The newspaper would appear to support this logic since the article offered no contrary opinion or analysis. Yet, it is unimaginable that “high-risk folk with criminal histories” should be released under any circumstances. And, as a large majority of asylum claims result in a non-appearance or are found ineligible, it is absurd to treat illegal aliens claiming asylum as if they are entitled to that status.

avatar About Jack Martin

Jack, who joined FAIR in 1995, is a retired U.S. diplomat with consular experience. He has testified before the U.S. Congress, U.S. Civil Rights Commission, and U.S. Commission on Immigration Reform and has authored studies of immigration issues. His national and international print, TV, and talk radio experience is extensive (including in Spanish).


  1. avatar Not Politically Correct says:

    Why do we need to ask permission from their country to return them. Dump them on the door step!

  2. avatar Kate says:

    If our government will not deport them immediately from crossing the border or after they have served their US prison for being convicted of commiting a felony an ankle bracelet may be the answer to make sure they show up for their current US right for a court hearing on their deportation instead of US Citizens paying for their medical, dental, psychological, schooling, food, clothing, housing, legal expenses, and related expenses. Currently illegal immigrants have more rights than US citizens and immigrants who are following the current US immigratrion laws and that is so wrong on so many levels in my mind. Wish our executive, legislature, and Representive branches of government would explain their actions to their constiutents, decide on a national language, and abolish the outdated anchor baby law.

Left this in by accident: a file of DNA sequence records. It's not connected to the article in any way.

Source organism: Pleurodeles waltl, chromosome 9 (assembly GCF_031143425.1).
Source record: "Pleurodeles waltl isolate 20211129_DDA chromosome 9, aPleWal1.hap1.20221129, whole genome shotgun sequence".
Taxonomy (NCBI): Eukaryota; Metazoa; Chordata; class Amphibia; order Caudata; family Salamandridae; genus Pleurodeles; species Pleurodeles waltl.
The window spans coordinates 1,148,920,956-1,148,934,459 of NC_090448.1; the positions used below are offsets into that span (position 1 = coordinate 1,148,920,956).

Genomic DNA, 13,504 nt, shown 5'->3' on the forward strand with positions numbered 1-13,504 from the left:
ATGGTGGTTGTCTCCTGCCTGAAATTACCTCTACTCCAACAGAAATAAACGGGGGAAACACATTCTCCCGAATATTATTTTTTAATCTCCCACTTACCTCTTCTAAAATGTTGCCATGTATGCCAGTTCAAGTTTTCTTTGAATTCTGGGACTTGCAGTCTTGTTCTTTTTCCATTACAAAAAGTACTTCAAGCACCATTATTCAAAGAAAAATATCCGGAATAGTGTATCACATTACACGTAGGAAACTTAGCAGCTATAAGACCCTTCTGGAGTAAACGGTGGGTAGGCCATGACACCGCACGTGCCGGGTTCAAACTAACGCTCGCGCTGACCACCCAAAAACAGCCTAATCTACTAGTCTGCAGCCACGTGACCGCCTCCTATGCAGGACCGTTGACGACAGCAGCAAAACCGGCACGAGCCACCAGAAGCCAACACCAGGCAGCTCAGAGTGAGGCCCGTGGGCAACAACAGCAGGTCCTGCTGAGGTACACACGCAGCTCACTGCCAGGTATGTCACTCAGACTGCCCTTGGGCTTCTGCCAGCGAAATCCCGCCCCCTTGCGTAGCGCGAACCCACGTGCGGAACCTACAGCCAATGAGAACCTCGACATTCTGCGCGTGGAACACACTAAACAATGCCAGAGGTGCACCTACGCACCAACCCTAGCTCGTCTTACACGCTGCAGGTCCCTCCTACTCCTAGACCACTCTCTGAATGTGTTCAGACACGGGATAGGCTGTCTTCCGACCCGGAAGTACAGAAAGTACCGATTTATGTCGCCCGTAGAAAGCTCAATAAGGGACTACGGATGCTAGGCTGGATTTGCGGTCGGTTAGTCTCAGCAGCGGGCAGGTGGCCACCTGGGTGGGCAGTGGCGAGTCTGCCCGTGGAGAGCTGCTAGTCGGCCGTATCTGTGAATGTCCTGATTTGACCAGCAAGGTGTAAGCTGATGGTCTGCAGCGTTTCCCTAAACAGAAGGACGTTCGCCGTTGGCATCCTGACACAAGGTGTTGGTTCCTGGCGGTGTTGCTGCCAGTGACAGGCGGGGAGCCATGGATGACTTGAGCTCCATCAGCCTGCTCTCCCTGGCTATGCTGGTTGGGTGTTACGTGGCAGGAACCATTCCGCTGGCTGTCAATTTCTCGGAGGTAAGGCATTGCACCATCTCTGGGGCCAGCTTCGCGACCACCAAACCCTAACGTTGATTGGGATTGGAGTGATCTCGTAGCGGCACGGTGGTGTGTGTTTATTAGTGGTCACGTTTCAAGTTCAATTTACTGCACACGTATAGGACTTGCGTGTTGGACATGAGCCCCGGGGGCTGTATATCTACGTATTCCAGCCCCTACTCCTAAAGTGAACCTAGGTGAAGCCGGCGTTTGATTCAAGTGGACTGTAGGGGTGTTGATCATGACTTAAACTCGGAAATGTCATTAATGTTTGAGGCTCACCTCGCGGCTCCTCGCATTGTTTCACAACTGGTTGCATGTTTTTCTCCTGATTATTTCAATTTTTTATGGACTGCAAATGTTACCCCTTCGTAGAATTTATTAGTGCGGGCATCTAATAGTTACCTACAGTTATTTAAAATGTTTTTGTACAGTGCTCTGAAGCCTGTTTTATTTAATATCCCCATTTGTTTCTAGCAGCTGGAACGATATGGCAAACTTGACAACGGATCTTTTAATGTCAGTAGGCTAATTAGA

3. avatar silverfox says:

    this is what we get with this moran obummer that is why we need a real american president now we need to save america cant wait for this bum to leave.

  4. avatar Unicorn73 says:

    I would ask all,of the presidential candidates one yes-no question. Will you fully enforce current immigration laws on the books? I will only accept a yes or a no!

  5. The Fight for IAs

    Is dominating our government’s time and energy….no wonder we’re becoming a 3rd world country.

  6. avatar Leland says:

    Jeb Bush is now saying that we have to have a “secure border” before any amnesty. He’s like John McCain, who is a tough guy on illegal immigration in an election year, then goes back to being mr. amnesty. And among Bush’s proposals for a “secure” border are drones. Never mind the fact that strategy has already been employed and it’s been a massively expensive failure. Essentially Bush is just playing a con game.

    He also said: “The idea of self deportation, of rounding people up, is not an American value”. First of all, I thought obeying the law was an American value and I don’t know why we should let people stay who don’t bother with the law. Second., he’s trying to tie the issue of self deportation to “rounding people up”.

    The key word is “self”. Stop making it easy for them to obtain jobs, benefits and licenses and most will go on their own. Those who don’t want to leave can then be removed. I don’t know why expecting people, especially non citizens, to comply with the law is so controversial.